One of the defining traits of Covid-19 has been its ability to get into the fissures of society and exploit weakness. When it reached Britain’s borders, it found a perfect host. The resilience of the state and its institutions had been systematically eroded over a decade. It was apparent early in the crisis that those members of society already struggling or working on the frontlines were disproportionately affected.

In some ways, this should not have been a surprise: from our fragmented care system to the way that minority communities are disproportionally impacted by issues as varied as housing, benefits and health inequalities, Covid-19 merely shone the stage lights into corners that had been kept in the shadows for too long.


As the government lurched between inertia and chaos, it was the British people who kept our country going. Many nurses and doctors will tell you, as the nurses who cared for my own mum when she was gravely ill told me, that this is simply their vocation: “We’re just doing our job.” But it was not just the NHS: van drivers made crucial deliveries, teachers made online lesson plans, the police maintained order. Supermarket workers, who

never expected their jobs to be at the frontline of a health crisis, ensured the nation’s fridges and cupboards were full throughout the pandemic.

The staff at a care home I visited in Letchworth refused to leave their residents behind, no matter what the personal risk. These were the heroes of the pandemic – ordinary people rolling up their sleeves and doing their bit.

It was this spirit that inspired millions of acts of selflessness across the country every day. Neighbours checking on neighbours, young people picking up food for the elderly, people signing up for community efforts. The totems of laissez-faire politics – hyper-individualism and the disdain for the very idea of society – vanished when we were tested most.

In these moments, we could see the glimmers of what our country is at heart and what it can be again. This isn’t about being Pollyannish or sentimental. It is about the idea of a society based on contribution: being part of something bigger, playing your part, valuing others not just because of what they can offer you. I make no apology for believing that these kinds of traditional ideas must be a crucial part of our future. They are what inspire people to become nurses or carers and businesses to prioritise their employees’ happiness and wellbeing. Their re-emergence has led to a re-evaluation of both what is important to us and what is possible.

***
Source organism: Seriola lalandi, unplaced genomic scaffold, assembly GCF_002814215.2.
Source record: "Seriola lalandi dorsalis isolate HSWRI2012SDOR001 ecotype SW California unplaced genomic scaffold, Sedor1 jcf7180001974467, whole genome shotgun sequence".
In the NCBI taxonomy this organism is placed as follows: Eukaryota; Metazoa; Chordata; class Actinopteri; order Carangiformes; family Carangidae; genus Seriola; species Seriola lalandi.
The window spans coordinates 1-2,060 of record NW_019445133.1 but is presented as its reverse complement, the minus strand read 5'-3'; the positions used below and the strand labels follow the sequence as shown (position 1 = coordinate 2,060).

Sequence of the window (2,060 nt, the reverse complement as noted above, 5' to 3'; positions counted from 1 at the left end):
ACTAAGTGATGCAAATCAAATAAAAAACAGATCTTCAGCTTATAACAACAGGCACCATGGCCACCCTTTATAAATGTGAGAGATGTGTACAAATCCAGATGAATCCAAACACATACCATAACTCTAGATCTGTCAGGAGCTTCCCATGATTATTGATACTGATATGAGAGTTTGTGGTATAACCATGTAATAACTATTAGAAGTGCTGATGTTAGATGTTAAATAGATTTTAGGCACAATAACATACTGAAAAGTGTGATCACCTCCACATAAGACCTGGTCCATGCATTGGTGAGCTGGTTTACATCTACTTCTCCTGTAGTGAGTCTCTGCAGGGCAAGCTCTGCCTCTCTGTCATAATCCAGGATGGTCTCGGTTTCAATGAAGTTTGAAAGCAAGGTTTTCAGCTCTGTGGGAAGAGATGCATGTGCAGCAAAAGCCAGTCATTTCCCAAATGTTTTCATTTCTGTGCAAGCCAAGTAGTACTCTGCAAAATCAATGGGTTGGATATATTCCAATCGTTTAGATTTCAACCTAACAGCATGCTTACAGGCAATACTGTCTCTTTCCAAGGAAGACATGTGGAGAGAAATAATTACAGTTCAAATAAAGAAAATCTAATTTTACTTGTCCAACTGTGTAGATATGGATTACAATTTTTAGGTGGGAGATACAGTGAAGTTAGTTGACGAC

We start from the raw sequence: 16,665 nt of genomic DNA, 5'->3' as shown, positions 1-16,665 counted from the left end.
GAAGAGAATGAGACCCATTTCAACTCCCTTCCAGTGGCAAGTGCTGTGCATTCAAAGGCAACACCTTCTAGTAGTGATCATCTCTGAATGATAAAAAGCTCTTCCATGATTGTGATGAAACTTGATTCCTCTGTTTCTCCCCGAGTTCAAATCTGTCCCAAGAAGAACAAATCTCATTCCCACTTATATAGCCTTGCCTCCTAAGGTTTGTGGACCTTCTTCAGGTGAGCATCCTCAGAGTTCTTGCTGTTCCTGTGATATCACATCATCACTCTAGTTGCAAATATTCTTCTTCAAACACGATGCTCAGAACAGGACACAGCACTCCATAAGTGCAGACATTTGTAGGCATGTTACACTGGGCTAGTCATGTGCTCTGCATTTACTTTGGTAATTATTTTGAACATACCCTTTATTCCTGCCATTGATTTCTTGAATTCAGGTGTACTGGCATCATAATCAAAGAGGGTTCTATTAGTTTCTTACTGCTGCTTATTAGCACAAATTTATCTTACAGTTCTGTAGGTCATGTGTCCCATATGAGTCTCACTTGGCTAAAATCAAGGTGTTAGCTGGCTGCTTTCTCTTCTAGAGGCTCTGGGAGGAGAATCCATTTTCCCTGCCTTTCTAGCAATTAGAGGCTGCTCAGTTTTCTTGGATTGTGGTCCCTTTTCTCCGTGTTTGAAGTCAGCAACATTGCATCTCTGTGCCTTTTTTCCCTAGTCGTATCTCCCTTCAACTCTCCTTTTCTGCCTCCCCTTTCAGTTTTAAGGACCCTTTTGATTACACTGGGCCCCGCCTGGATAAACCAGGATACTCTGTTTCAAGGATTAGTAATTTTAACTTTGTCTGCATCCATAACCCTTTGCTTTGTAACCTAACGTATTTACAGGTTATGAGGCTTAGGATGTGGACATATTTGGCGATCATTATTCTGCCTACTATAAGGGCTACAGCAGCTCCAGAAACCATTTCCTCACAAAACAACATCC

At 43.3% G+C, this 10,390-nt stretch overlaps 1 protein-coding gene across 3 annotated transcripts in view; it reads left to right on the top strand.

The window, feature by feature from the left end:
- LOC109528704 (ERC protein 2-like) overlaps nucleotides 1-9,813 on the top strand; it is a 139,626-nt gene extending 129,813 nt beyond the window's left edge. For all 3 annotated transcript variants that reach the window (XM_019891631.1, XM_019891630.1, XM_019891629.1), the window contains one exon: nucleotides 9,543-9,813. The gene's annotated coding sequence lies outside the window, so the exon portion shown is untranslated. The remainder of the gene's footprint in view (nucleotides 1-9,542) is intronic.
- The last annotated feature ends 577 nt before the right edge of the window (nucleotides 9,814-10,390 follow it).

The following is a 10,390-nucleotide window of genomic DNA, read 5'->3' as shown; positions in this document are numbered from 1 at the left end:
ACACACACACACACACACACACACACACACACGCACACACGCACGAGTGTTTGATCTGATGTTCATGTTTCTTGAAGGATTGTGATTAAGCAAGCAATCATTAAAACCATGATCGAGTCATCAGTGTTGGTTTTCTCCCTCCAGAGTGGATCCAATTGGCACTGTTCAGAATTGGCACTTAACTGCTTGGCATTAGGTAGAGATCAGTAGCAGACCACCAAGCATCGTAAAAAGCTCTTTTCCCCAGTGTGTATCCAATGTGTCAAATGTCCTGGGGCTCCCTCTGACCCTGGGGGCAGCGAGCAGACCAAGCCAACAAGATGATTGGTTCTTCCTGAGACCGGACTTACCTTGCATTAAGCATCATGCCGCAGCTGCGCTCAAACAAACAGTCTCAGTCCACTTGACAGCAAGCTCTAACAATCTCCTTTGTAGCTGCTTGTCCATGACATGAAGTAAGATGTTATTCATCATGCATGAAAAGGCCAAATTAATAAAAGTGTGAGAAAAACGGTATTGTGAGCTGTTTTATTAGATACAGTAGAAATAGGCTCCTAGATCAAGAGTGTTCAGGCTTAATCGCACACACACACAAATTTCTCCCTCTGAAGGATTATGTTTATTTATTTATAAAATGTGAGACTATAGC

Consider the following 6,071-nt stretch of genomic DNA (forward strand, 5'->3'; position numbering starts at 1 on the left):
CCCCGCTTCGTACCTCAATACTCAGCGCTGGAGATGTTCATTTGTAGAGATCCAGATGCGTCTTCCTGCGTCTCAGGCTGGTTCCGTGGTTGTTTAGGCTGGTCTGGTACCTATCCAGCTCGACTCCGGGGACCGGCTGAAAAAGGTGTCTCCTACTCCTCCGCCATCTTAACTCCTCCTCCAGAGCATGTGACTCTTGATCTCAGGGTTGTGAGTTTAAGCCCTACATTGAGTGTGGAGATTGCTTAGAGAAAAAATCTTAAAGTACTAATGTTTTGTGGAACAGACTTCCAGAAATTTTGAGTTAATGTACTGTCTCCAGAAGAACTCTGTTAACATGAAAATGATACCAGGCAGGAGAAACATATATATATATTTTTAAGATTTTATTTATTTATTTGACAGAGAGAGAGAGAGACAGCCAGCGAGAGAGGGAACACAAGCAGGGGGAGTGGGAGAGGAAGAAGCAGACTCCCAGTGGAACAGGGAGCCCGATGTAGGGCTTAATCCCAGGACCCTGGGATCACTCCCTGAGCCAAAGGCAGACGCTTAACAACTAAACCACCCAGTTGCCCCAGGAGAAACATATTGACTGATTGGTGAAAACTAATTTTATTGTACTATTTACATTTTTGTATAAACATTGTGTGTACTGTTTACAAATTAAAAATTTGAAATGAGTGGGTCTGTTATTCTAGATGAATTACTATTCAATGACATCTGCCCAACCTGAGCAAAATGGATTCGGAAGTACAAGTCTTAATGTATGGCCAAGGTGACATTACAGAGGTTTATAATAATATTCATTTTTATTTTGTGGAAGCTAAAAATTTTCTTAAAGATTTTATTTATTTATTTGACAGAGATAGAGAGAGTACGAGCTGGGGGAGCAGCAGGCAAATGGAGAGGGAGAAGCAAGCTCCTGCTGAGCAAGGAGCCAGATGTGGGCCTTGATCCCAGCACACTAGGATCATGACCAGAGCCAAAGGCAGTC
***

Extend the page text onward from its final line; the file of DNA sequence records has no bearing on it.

I believe we are living through a time when the individualism that prioritises personal entitlement, moral superiority and self-interest is receding in society’s rear-view mirror. In its place, we have the chance to build something more secure, more fair and more just. A programme that offers proper opportunities to people across the country, regardless of where they live or their background; one that harnesses the resources of the state and the innovative brilliance of the private sector to work together rather than against each other. The Conservatives have paid lip service to this in the past, with half-hearted and quickly abandoned ideas like the ‘Big Society’.

We would do things differently. In order to put contribution and community at the centre of our efforts, we would build an effective partnership of state and private sector to prioritise the things that we have seen really matter: health, living conditions, working conditions and the environment. And together we would flesh out those things that are less immediately tangible but still vital – community, wellbeing, security and opportunity.


These ideas and this urgency can be applied to any of the great challenges facing us today. But nowhere is it more important than climate change. In recent years we have seen devastating wildfires in America, Australia, India, China and southern Europe. 20 million people a year are forced to leave their homes due to climate change – leading inevitably to increased migration pressures.16 The UK is getting wetter, with devastating floods now an annual occurrence. At the same time, we are also one of the most vulnerable countries in the world to heatwaves.

While climate change denial has been utterly discredited, we still face an equally pernicious obstacle – climate delay. This government now accepts that something needs to be done but lacks the vision, the ambition and the political courage to make it happen. While inaction in other policy areas holds back our country, inaction on climate change will mean life or death for many people.

The 2020s will be decisive. Future generations will judge this generation by the action we take now. But the world is currently not on track to meet its goals and the UN has suggested that current climate pledges will only achieve emissions reductions of one per cent by the end of the decade – nowhere near what is required. Our government has been talking the talk but it has not walked the walk. Not only is the UK currently way off track to meet our legally binding net-zero target, but we are not even on track to meet the less ambitious one that preceded it. As the world warms, we need so much more than warm words.

We are not just failing in our obligations when it comes to climate change. We are also – once again – failing to seize the opportunities it presents. Other countries have grasped that climate change is about jobs.